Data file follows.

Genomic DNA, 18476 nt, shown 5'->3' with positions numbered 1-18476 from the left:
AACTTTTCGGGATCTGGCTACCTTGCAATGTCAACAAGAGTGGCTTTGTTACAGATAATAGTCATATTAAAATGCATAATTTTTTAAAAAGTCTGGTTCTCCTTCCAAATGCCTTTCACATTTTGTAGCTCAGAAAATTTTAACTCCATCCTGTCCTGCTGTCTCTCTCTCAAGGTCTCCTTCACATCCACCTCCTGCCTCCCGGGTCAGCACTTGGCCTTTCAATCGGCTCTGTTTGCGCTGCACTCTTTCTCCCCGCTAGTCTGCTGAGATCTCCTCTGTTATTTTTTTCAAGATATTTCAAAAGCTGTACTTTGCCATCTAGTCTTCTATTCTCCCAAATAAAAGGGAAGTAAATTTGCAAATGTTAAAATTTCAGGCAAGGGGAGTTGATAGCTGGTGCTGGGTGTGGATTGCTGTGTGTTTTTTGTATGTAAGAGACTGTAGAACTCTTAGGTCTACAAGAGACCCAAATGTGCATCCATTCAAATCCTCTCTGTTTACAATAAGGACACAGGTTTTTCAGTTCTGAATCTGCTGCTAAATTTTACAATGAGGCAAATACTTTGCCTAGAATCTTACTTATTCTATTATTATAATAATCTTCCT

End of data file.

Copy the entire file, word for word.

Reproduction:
Genomic DNA, 18476 nt, shown 5'->3' with positions numbered 1-18476 from the left:
AACTTTTCGGGATCTGGCTACCTTGCAATGTCAACAAGAGTGGCTTTGTTACAGATAATAGTCATATTAAAATGCATAATTTTTTAAAAAGTCTGGTTCTCCTTCCAAATGCCTTTCACATTTTGTAGCTCAGAAAATTTTAACTCCATCCTGTCCTGCTGTCTCTCTCTCAAGGTCTCCTTCACATCCACCTCCTGCCTCCCGGGTCAGCACTTGGCCTTTCAATCGGCTCTGTTTGCGCTGCACTCTTTCTCCCCGCTAGTCTGCTGAGATCTCCTCTGTTATTTTTTTCAAGATATTTCAAAAGCTGTACTTTGCCATCTAGTCTTCTATTCTCCCAAATAAAAGGGAAGTAAATTTGCAAATGTTAAAATTTCAGGCAAGGGGAGTTGATAGCTGGTGCTGGGTGTGGATTGCTGTGTGTTTTTTGTATGTAAGAGACTGTAGAACTCTTAGGTCTACAAGAGACCCAAATGTGCATCCATTCAAATCCTCTCTGTTTACAATAAGGACACAGGTTTTTCAGTTCTGAATCTGCTGCTAAATTTTACAATGAGGCAAATACTTTGCCTAGAATCTTACTTATTCTATTATTATAATAATCTTCCT